Matt’s Homemade Alabama Ice Cream
Even with two locations in the area, you’re likely to find a line at Matt’s Ice Cream because the treats are sweet, creamy and definitely worth savoring. They promise to have at least 40 flavors on hand, as well as floats, shakes, sundaes and splits. Our family happily licked it up and would return in a heartbeat.

The Gulf
The Gulf is a casual, chic waterfront dining destination. Sink your toes into the sand and enjoy the gorgeous Gulf of Mexico views while sipping cocktails and tasting fresh seafood dishes. The kids can play while you relax under the palm trees and enjoy the ambiance. Seasonal menu items are self-serve from shipping container walk-up windows.

Picnic Beach
This shabby chic, healthy, quick-service restaurant is just down the street from the Gulf Shores Main Public Beach. BBQ, salads and smoothies top the menu. Dine at a picnic table then play games like Connect Four.

Caribe Resort
We opted to stay in a luxury condo from Wyndham Vacation Rentals because it’s always nice to spread out, cook your own meals and have the kids in separate bedrooms. Caribe Resort is awesome for families because they have indoor and outdoor pools with water slides and a lazy river, hot tubs, on-site restaurants, a putting green, sport courts and games like bocce ball, ping pong and bags. Our condo was spacious and modern with beautiful views of the water. Located right next to the marina, it is a convenient home base with numerous amenities.

Gulf State Park
Hike, fish, bike, swim, paddle and explore the 28 miles of trails in this beautiful nature preserve. With nine ecosystems, there is plenty to do! Plus, the park recently underwent a major revitalization. You can even camp here or stay overnight in the lodge.

Alabama Gulf Coast Zoo
The Alabama Gulf Coast Zoo is known as The Little Zoo That Could on the Animal Planet documentary of the same name because the zoo director evacuated all the zoo’s animals to her home during Hurricane Ivan in 2004. This non-profit zoological park is home to over 600 animals in its 7.5-acre oasis. It’s a great place to stroll and experience hands-on animal encounters.

Naval Air Museum
You’ll find the world’s largest aviation museum in nearby Pensacola, Florida. Admission is free. See 150 aircraft from the Navy, Marine Corps and Coast Guard and have 37-acres to explore outdoors. There are flight simulators, virtual reality and a Kitty Hawk play area.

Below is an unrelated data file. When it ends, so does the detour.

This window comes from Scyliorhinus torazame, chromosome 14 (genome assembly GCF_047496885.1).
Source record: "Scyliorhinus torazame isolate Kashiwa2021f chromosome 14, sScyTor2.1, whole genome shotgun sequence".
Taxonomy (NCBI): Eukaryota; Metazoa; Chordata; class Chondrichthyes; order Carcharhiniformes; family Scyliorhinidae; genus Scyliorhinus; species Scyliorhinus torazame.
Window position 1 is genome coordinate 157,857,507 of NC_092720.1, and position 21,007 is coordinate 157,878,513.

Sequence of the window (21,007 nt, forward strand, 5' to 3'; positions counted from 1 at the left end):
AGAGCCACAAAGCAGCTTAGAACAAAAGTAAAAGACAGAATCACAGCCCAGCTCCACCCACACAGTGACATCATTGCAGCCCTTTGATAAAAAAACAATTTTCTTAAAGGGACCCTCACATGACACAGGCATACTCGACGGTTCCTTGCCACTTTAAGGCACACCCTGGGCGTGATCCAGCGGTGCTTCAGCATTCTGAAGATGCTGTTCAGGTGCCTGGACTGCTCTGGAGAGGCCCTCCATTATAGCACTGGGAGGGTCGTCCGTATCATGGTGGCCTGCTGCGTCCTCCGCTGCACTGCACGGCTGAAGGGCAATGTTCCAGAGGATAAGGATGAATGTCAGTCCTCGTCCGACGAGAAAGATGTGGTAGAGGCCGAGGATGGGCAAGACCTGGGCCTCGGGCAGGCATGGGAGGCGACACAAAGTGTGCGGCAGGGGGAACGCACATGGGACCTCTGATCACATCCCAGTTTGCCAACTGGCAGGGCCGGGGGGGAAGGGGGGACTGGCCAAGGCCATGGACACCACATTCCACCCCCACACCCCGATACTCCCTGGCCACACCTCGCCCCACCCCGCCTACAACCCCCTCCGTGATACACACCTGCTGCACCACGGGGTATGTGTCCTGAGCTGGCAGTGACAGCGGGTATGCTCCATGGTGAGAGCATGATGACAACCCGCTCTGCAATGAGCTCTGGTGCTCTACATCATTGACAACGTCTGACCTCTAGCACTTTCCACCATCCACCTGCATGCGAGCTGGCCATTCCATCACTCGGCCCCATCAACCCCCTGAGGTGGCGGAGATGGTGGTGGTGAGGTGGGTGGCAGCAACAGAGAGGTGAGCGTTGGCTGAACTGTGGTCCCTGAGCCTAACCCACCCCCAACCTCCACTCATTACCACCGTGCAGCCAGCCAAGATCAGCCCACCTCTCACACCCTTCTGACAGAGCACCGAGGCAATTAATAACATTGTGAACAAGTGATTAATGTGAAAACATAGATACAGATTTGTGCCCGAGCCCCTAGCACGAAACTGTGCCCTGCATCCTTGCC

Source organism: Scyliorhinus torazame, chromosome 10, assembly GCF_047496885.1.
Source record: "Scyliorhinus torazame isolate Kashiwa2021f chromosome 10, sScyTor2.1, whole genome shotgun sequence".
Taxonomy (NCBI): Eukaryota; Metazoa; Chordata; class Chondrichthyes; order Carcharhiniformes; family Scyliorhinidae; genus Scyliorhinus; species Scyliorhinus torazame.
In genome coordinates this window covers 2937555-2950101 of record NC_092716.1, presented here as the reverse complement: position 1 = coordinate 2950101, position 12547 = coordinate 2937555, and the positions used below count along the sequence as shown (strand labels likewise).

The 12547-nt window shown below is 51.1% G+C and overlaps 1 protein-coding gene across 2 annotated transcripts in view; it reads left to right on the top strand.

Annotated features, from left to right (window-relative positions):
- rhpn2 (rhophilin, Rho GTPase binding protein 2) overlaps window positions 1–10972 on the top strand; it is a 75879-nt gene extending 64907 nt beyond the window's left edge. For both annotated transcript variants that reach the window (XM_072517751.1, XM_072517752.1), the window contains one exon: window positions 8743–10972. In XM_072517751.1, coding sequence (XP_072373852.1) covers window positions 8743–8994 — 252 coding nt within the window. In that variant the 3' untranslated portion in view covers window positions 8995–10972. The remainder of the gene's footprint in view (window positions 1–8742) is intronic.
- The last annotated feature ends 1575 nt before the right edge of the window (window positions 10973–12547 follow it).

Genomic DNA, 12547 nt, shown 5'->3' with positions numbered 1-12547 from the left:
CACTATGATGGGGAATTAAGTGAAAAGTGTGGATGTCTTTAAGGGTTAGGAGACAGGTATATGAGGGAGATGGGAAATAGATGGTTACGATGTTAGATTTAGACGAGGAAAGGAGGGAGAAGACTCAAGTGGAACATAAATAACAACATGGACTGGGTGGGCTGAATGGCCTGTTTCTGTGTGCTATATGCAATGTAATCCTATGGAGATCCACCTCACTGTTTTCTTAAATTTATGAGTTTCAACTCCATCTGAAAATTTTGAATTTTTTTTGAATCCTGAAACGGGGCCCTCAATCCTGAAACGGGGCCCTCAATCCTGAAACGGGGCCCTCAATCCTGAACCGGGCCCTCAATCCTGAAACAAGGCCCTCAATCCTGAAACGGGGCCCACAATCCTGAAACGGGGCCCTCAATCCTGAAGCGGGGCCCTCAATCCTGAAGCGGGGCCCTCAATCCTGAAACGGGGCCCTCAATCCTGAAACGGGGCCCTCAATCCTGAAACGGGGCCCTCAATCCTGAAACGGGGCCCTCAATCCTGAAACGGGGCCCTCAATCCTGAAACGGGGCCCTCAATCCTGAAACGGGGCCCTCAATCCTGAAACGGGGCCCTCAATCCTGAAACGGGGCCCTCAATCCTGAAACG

Did you know you can literally straddle Florida and Alabama just down the road from Orange Beach? Flora-Bama is one of the country’s most famous beach bars. Across the street, there are a few family-friendly restaurants where you can listen to live music, eat some fresh seafood and enjoy an adult milkshake. Bushwackers are a popular drink, similar to chocolaty pina coladas. Cheers!

For the complete article please see

Rocking on with Brittany Howard
From the article by Matt Hendrickson on

Growing up in Athens, Alabama, Brittany Howard spent hours in front of the piano at her grandmother’s house. Her older sister, Jaime, would always sit next to her. Blind from retinal cancer, Jaime was a creative dynamo, teaching Brittany how to write poetry, play the piano, and write songs. The first lyrics they wrote together were for a blues number about a potato. “I don’t think we ever scored that one,” Howard says, laughing. And Jaime encouraged Brittany to trust her intuition. “She always said, ‘If it doesn’t feel good, then that means you’re not playing it right.’” Jaime died at thirteen after the cancer returned, and instead of playing piano, Brittany, four years younger, would spend hours alone in her room or outside, running around the Alabama woods with her dog to escape the sadness that had swallowed her family.